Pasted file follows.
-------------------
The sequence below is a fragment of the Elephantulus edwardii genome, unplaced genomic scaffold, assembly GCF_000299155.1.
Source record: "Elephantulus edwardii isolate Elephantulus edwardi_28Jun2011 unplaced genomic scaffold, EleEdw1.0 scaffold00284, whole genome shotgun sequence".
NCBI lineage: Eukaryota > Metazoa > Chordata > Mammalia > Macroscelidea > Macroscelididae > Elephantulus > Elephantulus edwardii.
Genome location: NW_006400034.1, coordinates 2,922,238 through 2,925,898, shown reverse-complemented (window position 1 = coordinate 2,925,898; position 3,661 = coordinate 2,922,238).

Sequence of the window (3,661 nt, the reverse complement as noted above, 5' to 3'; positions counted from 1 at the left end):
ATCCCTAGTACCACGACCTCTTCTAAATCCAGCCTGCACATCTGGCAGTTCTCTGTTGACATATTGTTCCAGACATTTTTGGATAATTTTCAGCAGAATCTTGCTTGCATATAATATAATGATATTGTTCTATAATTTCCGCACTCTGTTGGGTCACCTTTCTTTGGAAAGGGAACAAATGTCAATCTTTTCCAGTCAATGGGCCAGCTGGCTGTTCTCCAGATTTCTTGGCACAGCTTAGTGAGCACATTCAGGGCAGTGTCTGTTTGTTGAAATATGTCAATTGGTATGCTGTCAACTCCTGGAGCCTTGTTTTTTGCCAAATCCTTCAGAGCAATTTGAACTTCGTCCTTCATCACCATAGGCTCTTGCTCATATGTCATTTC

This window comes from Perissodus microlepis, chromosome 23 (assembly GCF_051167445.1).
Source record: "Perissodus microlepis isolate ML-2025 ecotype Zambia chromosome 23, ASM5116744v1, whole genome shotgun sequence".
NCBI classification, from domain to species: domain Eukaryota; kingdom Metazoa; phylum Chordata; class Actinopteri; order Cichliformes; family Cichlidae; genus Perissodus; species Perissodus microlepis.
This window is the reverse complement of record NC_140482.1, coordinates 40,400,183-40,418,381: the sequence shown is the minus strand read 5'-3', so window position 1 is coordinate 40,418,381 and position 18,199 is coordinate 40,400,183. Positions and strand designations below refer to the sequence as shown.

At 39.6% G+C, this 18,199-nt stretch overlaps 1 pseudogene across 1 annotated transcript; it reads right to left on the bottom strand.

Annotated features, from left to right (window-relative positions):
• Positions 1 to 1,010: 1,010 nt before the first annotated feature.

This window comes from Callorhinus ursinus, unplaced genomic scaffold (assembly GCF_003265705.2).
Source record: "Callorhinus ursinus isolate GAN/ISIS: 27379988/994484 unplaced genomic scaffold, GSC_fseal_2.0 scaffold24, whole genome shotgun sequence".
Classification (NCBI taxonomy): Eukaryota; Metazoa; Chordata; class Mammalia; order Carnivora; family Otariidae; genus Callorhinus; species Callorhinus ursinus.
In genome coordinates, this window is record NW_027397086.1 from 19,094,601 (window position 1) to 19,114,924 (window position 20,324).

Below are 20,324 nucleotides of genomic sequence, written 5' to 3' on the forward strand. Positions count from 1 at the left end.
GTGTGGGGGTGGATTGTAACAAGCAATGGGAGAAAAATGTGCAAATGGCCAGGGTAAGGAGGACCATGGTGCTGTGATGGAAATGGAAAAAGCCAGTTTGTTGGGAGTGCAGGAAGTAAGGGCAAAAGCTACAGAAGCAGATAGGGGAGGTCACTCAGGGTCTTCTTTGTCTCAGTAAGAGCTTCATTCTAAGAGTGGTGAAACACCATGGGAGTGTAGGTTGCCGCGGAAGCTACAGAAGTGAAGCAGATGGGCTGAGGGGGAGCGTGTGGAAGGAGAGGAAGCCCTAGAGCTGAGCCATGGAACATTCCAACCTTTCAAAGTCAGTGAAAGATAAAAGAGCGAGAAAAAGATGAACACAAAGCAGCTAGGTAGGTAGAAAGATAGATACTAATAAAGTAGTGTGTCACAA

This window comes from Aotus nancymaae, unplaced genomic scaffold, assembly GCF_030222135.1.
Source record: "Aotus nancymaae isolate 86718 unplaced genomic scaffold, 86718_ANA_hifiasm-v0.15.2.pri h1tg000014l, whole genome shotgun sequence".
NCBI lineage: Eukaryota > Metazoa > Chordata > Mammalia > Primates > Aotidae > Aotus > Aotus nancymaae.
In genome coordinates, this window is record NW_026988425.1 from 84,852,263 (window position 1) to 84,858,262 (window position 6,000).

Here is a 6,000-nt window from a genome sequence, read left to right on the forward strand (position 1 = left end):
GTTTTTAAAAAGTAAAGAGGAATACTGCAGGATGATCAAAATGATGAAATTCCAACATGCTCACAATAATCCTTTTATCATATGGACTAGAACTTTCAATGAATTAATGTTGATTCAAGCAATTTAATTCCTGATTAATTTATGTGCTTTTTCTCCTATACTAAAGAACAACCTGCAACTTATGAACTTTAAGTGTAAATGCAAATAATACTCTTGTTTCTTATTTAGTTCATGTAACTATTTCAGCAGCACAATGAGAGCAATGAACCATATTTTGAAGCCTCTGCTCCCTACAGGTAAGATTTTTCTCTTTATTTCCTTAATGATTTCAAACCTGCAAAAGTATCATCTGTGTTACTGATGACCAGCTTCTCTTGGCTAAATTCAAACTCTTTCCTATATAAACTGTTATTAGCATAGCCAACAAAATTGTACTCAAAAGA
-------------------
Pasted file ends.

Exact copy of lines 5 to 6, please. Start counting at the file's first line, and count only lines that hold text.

Sequence of the window (3,661 nt, the reverse complement as noted above, 5' to 3'; positions counted from 1 at the left end):
ATCCCTAGTACCACGACCTCTTCTAAATCCAGCCTGCACATCTGGCAGTTCTCTGTTGACATATTGTTCCAGACATTTTTGGATAATTTTCAGCAGAATCTTGCTTGCATATAATATAATGATATTGTTCTATAATTTCCGCACTCTGTTGGGTCACCTTTCTTTGGAAAGGGAACAAATGTCAATCTTTTCCAGTCAATGGGCCAGCTGGCTGTTCTCCAGATTTCTTGGCACAGCTTAGTGAGCACATTCAGGGCAGTGTCTGTTTGTTGAAATATGTCAATTGGTATGCTGTCAACTCCTGGAGCCTTGTTTTTTGCCAAATCCTTCAGAGCAATTTGAACTTCGTCCTTCATCACCATAGGCTCTTGCTCATATGTCATTTC